There is nothing worse than discovering your bees have been poisoned. The entrance, once a busy runway for arriving and departing foragers, now silent with only a few twitching bees in the pile of dead below. The suddenness of a colony lost to pesticide poisoning is shocking. What follows is often heartbreaking, humbling and infuriating. So, how can you tell if your colony has been poisoned, what can you do about it and how do you stop it happening in the first place?
Recognising pesticide poisoning
Since honey bees will fly up to three miles to forage, urban beekeepers find themselves at the mercy of their neighbours when it comes to pesticide usage. Unlike agricultural settings, most urban and suburban homeowners are free to use pesticides without restrictions, licensing or instruction. Improper use of pesticides can devastate nearby beehives. Improper use includes using too much, applying it to plants when they are in bloom, or applying it at the wrong time of day. It’s important to understand that the majority of these incidents happen as a result of ignorance, not malice. Many simply fail to read instructions before using the product they buy and do so without an understanding of the consequences of their actions.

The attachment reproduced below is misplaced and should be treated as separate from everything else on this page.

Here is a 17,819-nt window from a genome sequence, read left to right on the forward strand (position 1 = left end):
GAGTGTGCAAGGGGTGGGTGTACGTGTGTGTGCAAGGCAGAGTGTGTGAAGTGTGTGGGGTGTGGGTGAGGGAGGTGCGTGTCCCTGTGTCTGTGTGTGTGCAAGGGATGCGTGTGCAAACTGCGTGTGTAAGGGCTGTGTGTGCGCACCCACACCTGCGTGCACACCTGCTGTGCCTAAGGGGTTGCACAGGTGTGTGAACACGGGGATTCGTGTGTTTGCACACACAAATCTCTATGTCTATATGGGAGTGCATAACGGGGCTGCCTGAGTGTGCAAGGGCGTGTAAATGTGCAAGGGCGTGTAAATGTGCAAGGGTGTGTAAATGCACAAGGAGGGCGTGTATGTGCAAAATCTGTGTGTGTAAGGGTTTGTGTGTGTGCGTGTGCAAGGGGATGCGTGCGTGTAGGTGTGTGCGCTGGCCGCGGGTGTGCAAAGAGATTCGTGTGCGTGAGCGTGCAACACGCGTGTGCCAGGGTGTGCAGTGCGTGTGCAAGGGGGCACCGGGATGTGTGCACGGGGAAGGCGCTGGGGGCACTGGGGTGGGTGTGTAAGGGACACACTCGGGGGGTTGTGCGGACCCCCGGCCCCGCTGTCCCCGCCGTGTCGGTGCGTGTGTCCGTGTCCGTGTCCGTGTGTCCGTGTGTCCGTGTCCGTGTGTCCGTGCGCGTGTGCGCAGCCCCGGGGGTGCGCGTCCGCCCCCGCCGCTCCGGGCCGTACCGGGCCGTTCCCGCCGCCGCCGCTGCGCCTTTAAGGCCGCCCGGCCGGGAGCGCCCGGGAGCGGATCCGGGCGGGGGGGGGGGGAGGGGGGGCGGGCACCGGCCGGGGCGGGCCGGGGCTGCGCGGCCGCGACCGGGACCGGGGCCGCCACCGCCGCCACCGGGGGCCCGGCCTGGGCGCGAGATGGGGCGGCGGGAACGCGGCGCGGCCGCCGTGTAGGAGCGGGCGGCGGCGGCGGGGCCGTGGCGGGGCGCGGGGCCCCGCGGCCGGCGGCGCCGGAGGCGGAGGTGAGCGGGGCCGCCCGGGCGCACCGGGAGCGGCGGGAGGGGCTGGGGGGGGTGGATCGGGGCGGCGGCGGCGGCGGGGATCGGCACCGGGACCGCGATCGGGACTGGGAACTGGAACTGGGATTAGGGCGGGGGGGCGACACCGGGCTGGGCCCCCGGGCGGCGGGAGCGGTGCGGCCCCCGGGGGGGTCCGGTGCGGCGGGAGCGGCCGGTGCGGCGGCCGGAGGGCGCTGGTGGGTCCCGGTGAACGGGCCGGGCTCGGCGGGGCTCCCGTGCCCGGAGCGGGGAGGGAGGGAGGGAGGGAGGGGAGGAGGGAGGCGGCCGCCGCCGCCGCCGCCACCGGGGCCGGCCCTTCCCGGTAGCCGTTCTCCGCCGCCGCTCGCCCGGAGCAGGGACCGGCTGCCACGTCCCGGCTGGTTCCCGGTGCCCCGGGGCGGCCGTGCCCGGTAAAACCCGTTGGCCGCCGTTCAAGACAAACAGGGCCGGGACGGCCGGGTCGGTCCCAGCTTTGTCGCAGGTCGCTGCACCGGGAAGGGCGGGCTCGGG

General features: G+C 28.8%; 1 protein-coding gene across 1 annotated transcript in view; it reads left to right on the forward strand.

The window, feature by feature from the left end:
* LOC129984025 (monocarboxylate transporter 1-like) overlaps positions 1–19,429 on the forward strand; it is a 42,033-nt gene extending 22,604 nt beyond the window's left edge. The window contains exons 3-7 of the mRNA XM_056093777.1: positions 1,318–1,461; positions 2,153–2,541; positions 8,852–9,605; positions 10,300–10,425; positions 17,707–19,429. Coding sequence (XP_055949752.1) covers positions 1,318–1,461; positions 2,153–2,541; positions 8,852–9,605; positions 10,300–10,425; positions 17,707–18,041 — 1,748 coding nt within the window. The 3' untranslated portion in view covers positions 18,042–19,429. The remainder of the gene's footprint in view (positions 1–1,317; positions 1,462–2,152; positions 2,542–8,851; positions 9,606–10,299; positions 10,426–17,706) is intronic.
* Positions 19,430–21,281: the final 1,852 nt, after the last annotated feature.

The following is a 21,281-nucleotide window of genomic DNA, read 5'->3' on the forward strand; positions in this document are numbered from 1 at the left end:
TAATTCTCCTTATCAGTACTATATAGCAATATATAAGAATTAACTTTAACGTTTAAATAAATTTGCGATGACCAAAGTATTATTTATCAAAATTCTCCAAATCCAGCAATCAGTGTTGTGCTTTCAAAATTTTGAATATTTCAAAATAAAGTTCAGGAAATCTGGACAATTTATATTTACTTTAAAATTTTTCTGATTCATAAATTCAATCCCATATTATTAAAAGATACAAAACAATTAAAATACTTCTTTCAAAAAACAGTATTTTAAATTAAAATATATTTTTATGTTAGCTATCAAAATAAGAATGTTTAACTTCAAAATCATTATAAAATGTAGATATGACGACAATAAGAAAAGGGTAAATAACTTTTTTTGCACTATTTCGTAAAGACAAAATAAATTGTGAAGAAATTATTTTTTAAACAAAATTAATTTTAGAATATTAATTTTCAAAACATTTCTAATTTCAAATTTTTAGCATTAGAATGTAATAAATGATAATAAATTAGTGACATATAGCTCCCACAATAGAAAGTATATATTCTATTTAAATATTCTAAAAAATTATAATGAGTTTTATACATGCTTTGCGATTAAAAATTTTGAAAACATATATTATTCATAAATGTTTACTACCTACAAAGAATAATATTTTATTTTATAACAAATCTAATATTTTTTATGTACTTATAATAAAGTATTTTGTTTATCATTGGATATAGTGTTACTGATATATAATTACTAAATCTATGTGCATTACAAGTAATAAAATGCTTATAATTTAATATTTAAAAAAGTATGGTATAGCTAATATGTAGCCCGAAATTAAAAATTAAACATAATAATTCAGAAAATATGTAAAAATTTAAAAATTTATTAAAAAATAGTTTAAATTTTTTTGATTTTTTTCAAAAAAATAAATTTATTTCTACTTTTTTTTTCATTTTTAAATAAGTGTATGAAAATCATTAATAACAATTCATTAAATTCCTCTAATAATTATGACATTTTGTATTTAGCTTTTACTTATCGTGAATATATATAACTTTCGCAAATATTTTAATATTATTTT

When your colony experiences acute pesticide poisoning, you will see:
A sudden drop in foragers
A large mat of dead bees in front of your hive
Spinning, skipping and disoriented bees on the ground around your hive
Bees dropping from the frames when you lift them out
Dead bees on the bottom board.